Checking if your JRE has the Unlimited-strength Policy Files in place

To use the included 256-bit encryption algorithms within Java, Oracle Java JDK or JRE requires you to download and replace the US_export_policy.jar and local_policy.jar files under your $JAVA_HOME/jre/lib/security/ directory with a variant of these files called ‘JCE Unlimited Strength Jurisdiction Policy Files’ obtained here.
These jars, commonly referred to as the ‘Unlimited JCE files‘, control to limit what algorithms you can or cannot use in your code.

An installation with vanilla (non-unlimited, default) files would show the below output when executed over it. Note specifically the explicit listing of all allowed codecs and the absence of the “256” number:

$ unzip -c $JAVA_HOME/jre/lib/security/local_policy.jar default_local.policy 
// Some countries have import limits on crypto strength.
// This policy file is worldwide importable.
grant {
    permission javax.crypto.CryptoPermission "DES", 64;
    permission javax.crypto.CryptoPermission "DESede", *;
    permission javax.crypto.CryptoPermission "RC2", 128, 
          "javax.crypto.spec.RC2ParameterSpec", 128;
    permission javax.crypto.CryptoPermission "RC4", 128;
    permission javax.crypto.CryptoPermission "RC5", 128, 
          "javax.crypto.spec.RC5ParameterSpec", *, 12, *;
    permission javax.crypto.CryptoPermission "RSA", *;
    permission javax.crypto.CryptoPermission *, 128;

An installation with the same files replaced with the unlimited variants, would instead show the below. Note specifically the class name of the granted permission:

$ unzip -c $JAVA_HOME/jre/lib/security/local_policy.jar default_local.policy 
// Country-specific policy file for countries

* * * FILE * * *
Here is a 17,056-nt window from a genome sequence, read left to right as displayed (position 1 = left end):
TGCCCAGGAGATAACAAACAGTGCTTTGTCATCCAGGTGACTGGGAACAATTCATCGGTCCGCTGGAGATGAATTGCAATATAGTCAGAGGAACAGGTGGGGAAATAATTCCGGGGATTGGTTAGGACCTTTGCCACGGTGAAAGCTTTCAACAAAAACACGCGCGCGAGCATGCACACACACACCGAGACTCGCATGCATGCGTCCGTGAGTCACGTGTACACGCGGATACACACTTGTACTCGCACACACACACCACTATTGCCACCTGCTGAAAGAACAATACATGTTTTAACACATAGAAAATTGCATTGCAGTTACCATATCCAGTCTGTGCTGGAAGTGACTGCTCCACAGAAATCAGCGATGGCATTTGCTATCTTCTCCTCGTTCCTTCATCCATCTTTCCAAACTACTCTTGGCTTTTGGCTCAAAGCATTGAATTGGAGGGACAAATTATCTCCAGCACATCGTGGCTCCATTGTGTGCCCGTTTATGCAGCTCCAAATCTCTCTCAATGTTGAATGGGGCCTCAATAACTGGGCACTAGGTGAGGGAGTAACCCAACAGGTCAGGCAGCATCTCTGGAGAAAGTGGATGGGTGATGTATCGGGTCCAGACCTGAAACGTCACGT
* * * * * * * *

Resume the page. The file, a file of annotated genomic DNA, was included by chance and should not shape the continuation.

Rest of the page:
// with no limits on crypto strength.
grant {
    // There is no restriction to any algorithms.
    permission javax.crypto.CryptoAllPermission; 

Writing a simple Kudu Java API Program

This post is about using Cloudera’s new Kudu service, via its Java API interface, in a Maven-based Java program.

Kudu ships with a Java client library that is ready to use, and also publishes the Java library jars on Cloudera’s Maven repositories. To use within your Maven project pom.xml, add the below to the appropriate areas:

The Repository:

        <name>Cloudera Repositories</name>

The Library:


To start off, you will need to create a KuduClient object, like such:

KuduClient kuduClient =
   new KuduClientBuilder("kudu-master-hostname").build();

To create a table, a schema needs to be built first, and then created via the client. If say we have a simple schema for table “users“, with columns “username(string, key) and “age(8-bit signed int, value), then we can create it as shown below, utilising ColumnSchema and Schema objects over the previously created kuduClient object:

ColumnSchema usernameCol =
    new ColumnSchemaBuilder("username", Type.STRING)
ColumnSchema ageCol =
    new ColumnSchemaBuilder("age", Type.INT8)

List<ColumnSchema> columns = new ArrayList<ColumnSchema>();

Schema schema = new Schema(columns);
String tableName = "users";

if ( ! kuduClient.tableExists(tableName) ) {
    client.createTable(tableName, schema);

Data work (such as inserts, updates or deletes) in Kudu are done within Sessions. The below continuance shows how to insert a row, after creating a Session and a KuduTable for the table “users” and applying the insert object over it:

KuduSession session = kuduClient.newSession();
KuduTable table = kuduClient.openTable(tableName);

Insert insert = table.newInsert();
insert.getRow().addString("username", "harshj");
insert.getRow().addInt("age", 25);


Likewise, you can update existing rows:

Update update = table.newUpdate();
update.getRow().addString("username", "harshj");
// Change from 25 previously written
update.getRow().addInt("age", 26);


Or even delete them by key column (“username”):